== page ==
Thanks to Solara Goldwynn for arranging this and great also to finally meet my friend Lara from Salt Spring Island!
I was invited to the opening of a new edimental bed at Incredible Edible Todmorden (West Yorkshire) in September, but sadly couldn’t make it :( It was designed by a landscape gardener from Harrogate as part of her university degree course! The task was to make a totally edimental bed!!
Yesterday, I gave my first talk about my (second) love of onions (alternative title All you wanted to know about Alliums but were afraid to ask!)….fittingly in the nursery with I believe the best selection of Alliums being sold as foodplants in Europe if not the world , my friend Aiah Noack’s Naturplanteskolen just outside of Copenhagen. Aiah is the author of an excellent book Fantasilater (fantasy salads), only in Danish so far which also includes several Alliums. My book Around the World in 80 plants mentions some 45 Allium species!
In a little over 2 hours I covered about 66 of the world’s cold hardy onions and over 80 if we include cultivars and subspecies…
Other onion related topics were also covered, such as “grow your own fireworks and Xmas decorations”, “Allium as a dancing partner”, the Allium microphone (Alliomike) and the garlic scape armband to keep “wild” animals, trolls and mosquitos away (Transylvanian Garlic keeps vampires away too)… It was a fun afternoon with yet another great group of edimentals fans! ;)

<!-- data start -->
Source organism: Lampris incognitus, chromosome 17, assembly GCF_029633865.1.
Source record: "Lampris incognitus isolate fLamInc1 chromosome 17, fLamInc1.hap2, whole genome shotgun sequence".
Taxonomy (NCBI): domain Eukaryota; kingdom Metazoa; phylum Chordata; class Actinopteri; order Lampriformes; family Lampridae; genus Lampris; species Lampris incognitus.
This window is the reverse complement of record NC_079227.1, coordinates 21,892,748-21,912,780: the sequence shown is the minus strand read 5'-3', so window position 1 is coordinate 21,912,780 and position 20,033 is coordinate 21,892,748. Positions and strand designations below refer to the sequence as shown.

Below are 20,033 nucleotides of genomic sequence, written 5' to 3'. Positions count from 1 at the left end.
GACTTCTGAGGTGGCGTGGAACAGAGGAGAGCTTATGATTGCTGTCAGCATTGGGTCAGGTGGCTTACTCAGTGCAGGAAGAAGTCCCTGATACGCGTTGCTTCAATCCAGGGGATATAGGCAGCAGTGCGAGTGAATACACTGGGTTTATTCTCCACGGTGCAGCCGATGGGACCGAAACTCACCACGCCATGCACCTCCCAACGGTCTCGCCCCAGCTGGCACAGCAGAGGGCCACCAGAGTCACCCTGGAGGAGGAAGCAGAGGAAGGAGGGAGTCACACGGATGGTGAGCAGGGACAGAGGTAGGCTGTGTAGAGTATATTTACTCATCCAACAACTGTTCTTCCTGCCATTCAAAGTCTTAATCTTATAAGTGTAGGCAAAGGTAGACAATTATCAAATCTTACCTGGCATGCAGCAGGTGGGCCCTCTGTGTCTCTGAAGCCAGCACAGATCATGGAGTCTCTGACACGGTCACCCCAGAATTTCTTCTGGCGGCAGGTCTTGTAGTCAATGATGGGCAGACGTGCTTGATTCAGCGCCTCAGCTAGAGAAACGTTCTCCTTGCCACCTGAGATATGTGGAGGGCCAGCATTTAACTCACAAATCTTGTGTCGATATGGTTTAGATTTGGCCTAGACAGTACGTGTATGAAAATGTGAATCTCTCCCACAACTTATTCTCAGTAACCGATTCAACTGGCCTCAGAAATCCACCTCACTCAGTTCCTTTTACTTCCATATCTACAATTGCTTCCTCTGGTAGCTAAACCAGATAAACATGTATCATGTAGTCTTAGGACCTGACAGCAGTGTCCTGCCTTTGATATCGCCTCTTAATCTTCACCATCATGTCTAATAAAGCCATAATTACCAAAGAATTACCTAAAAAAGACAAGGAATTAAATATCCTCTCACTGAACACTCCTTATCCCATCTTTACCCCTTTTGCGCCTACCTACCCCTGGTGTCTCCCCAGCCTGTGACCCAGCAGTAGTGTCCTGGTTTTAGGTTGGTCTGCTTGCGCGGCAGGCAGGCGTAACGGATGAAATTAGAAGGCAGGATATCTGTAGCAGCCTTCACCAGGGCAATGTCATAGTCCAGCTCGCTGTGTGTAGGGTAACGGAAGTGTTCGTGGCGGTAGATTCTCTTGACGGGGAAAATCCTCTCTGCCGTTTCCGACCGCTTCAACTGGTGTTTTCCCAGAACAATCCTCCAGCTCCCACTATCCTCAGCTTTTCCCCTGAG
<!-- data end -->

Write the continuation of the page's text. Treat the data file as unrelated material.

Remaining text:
The video is of one of my pictures about drying Persian Shallots with a shot of my drying racks over my wood burning stove. Someone noticed that you could actually see heat rising through the racks!!!! (a wood burning stove was on behind the projector) ;)
Added a few more overview pictures of my vegetable beds intertwined with poppies! No way are these weeds….so the other so-called weeds are just plants doing their job of repairing bare soil that lack pretty flowers, that’s all! See this page for links to many more pictures: http://www.edimentals.com/blog/?page_id=1967